Stand up for the facts!
Misinformation isn't going away just because it's a new year. Support trusted, factual information with a tax deductible contribution to PolitiFact.
I would like to contribute
In a recent tweet, the West Virginia Republican Party praised President Donald Trump for his role in reducing the number of Americans who rely on food stamps.
"Thanks to President Trump and Republican leadership, the number of people collecting food stamps has declined by more than two million. Our economy is (in) recovery and more jobs are available! #WVGOP," the party tweeted Aug. 1.
Is this correct?
We looked at the official data from the U.S. Department of Agriculture, which runs the program formally known as SNAP, the Supplemental Nutrition Assistance Program.
When Trump took office in January 2017, there were 42.7 million Americans on food stamps. By May 2018, there were 39.3 million Americans collecting food stamps. That’s a decrease of 3.4 million -- an even bigger decrease than the tweet had touted.
Measured another way, the number of households with at least one food-stamp recipient declined over the same period by almost 1.5 million.
But the tweet drew a connection between Trump’s policies and the downward trend. Is there one?
That’s less clear.
Food stamp usage peaked in late 2012 and has been declining ever since -- under both Trump and his predecessor, President Barack Obama.
The Agriculture Department wrote in an April 2018 report that the decline in 2017 "in large part" reflected "the continued improvement in economic conditions in recent years. Because eligibility for SNAP is based largely on a person’s financial situation, program participation is countercyclical, expanding during economic downturns when people lose their jobs and see their incomes fall, and contracting during periods of economic growth when unemployment falls and people’s incomes rise."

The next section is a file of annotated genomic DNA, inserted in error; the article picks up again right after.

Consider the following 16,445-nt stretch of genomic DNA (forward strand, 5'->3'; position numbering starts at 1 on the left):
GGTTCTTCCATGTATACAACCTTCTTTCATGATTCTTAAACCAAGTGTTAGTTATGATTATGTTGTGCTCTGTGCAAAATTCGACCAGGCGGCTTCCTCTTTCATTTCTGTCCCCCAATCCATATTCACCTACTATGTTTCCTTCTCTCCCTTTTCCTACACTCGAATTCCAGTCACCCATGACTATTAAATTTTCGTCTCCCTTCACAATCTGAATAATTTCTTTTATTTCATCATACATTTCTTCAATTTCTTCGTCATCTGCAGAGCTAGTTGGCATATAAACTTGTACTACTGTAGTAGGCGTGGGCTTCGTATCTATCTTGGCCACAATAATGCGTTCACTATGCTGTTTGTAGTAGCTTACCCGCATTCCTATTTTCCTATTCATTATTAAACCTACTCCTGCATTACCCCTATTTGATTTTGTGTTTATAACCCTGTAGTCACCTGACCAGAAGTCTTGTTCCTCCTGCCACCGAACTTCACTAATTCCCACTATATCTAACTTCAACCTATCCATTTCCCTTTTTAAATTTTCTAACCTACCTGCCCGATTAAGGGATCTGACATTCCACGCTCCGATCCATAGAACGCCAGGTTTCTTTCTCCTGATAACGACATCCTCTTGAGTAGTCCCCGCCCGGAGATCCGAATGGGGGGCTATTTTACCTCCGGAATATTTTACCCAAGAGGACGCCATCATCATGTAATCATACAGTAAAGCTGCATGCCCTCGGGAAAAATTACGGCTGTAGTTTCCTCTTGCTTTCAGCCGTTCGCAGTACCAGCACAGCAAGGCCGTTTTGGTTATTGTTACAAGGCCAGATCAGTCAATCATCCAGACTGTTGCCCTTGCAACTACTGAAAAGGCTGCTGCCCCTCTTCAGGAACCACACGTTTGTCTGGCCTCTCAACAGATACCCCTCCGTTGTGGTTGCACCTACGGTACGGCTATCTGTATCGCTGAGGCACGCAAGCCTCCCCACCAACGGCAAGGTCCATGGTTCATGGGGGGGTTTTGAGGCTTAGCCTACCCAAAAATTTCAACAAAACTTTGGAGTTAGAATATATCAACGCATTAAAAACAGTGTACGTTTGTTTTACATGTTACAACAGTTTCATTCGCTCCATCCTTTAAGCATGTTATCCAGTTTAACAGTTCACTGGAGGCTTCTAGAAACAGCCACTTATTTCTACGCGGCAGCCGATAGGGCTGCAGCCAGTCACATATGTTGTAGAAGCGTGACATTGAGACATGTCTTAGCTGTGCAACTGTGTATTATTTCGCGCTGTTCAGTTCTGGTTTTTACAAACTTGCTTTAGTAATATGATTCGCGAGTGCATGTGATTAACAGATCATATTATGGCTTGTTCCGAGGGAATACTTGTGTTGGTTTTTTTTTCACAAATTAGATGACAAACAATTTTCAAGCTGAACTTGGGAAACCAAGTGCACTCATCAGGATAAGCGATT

The department’s report noted that in 2017, the unemployment rate was 4.4 percent, well below the 7.4 rate in 2013. And the share of Americans with incomes below the poverty line fell, from 14.8 percent in 2013 to 12.7 percent in 2016.
Michael Wiseman, a professor of Public Policy at George Washington University said the biggest reason for the drop to "the ongoing economic recovery that begin in the first year of the Obama administration."
No president can be fully credited with (or blamed for) economic conditions on their watch, but to the extent that a president can reasonably claim a share of the credit, both Obama and Trump can. There was no sudden turnaround after Trump took office.
Another likely reason for the decline in food stamp usage was a tightening of restrictions on SNAP participation by those who fall into the category of "able bodied adults without dependents." Childless adults, aged 18 to 50, who aren’t employed or in a training program for at least 20 hours a week may only receive SNAP benefits for up to three months.
However, these restrictions began before Trump took office.
"While the Trump administration has proposed various restrictions on SNAP access, none have been implemented," Wiseman said.
The West Virginia Republican Party tweeted, "Thanks to President Trump and Republican leadership, the number of people collecting food stamps has declined by more than two million."
That’s actually an undercount -- the number of Americans collecting food stamps has decreased by 3.4 million. But the decline began years before Trump took office, so it’s a stretch to attribute sole credit to Trump or his policies.
We rate the statement Mostly True.
West Virginia Republican Party, tweet, Aug. 1, 2018
U.S. Department of Agriculture, data for food stamp usage, accessed Aug. 22, 2018
U.S. Department of Agriculture, "Number of People Participating in USDA's Supplemental Nutrition Assistance Program Continues To Fall," April 2, 2018
Center on Budget and Policy Priorities, "Waivers Add Key State Flexibility to SNAP’s Three-Month Time Limit," Feb. 6, 2018
Email interview with Michael Wiseman, professor of Public Policy at George Washington University, Aug. 21, 2018
Email interview with Brynne Keith-Jennings, analyst on food assistance policy for the Center on Budget and Policy Priorities, Aug. 22, 2018
Read About Our Process
In a world of wild talk and fake news, help us stand up for the facts.